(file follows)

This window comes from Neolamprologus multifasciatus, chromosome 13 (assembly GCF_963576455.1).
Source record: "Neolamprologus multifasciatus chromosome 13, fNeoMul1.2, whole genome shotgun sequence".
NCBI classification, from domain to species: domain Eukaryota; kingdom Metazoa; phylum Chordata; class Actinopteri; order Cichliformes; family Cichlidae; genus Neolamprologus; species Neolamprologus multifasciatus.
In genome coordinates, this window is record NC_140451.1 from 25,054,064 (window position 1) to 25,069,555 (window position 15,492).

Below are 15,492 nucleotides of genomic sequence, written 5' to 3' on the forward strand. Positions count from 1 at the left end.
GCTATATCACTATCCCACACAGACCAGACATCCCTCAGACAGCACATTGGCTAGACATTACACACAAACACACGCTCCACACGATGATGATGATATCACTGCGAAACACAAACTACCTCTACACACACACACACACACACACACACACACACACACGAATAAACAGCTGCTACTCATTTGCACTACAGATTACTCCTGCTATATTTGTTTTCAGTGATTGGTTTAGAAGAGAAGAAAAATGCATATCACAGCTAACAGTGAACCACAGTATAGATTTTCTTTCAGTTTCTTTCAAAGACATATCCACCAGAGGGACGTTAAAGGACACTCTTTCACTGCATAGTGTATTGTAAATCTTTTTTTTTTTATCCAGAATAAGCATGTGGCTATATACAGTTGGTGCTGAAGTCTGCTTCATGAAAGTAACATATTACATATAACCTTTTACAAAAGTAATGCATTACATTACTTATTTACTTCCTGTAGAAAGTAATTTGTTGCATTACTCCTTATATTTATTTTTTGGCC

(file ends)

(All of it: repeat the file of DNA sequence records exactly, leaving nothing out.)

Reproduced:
This window comes from Neolamprologus multifasciatus, chromosome 13 (assembly GCF_963576455.1).
Source record: "Neolamprologus multifasciatus chromosome 13, fNeoMul1.2, whole genome shotgun sequence".
NCBI classification, from domain to species: domain Eukaryota; kingdom Metazoa; phylum Chordata; class Actinopteri; order Cichliformes; family Cichlidae; genus Neolamprologus; species Neolamprologus multifasciatus.
In genome coordinates, this window is record NC_140451.1 from 25,054,064 (window position 1) to 25,069,555 (window position 15,492).

Below are 15,492 nucleotides of genomic sequence, written 5' to 3' on the forward strand. Positions count from 1 at the left end.
GCTATATCACTATCCCACACAGACCAGACATCCCTCAGACAGCACATTGGCTAGACATTACACACAAACACACGCTCCACACGATGATGATGATATCACTGCGAAACACAAACTACCTCTACACACACACACACACACACACACACACACACACACGAATAAACAGCTGCTACTCATTTGCACTACAGATTACTCCTGCTATATTTGTTTTCAGTGATTGGTTTAGAAGAGAAGAAAAATGCATATCACAGCTAACAGTGAACCACAGTATAGATTTTCTTTCAGTTTCTTTCAAAGACATATCCACCAGAGGGACGTTAAAGGACACTCTTTCACTGCATAGTGTATTGTAAATCTTTTTTTTTTTATCCAGAATAAGCATGTGGCTATATACAGTTGGTGCTGAAGTCTGCTTCATGAAAGTAACATATTACATATAACCTTTTACAAAAGTAATGCATTACATTACTTATTTACTTCCTGTAGAAAGTAATTTGTTGCATTACTCCTTATATTTATTTTTTGGCC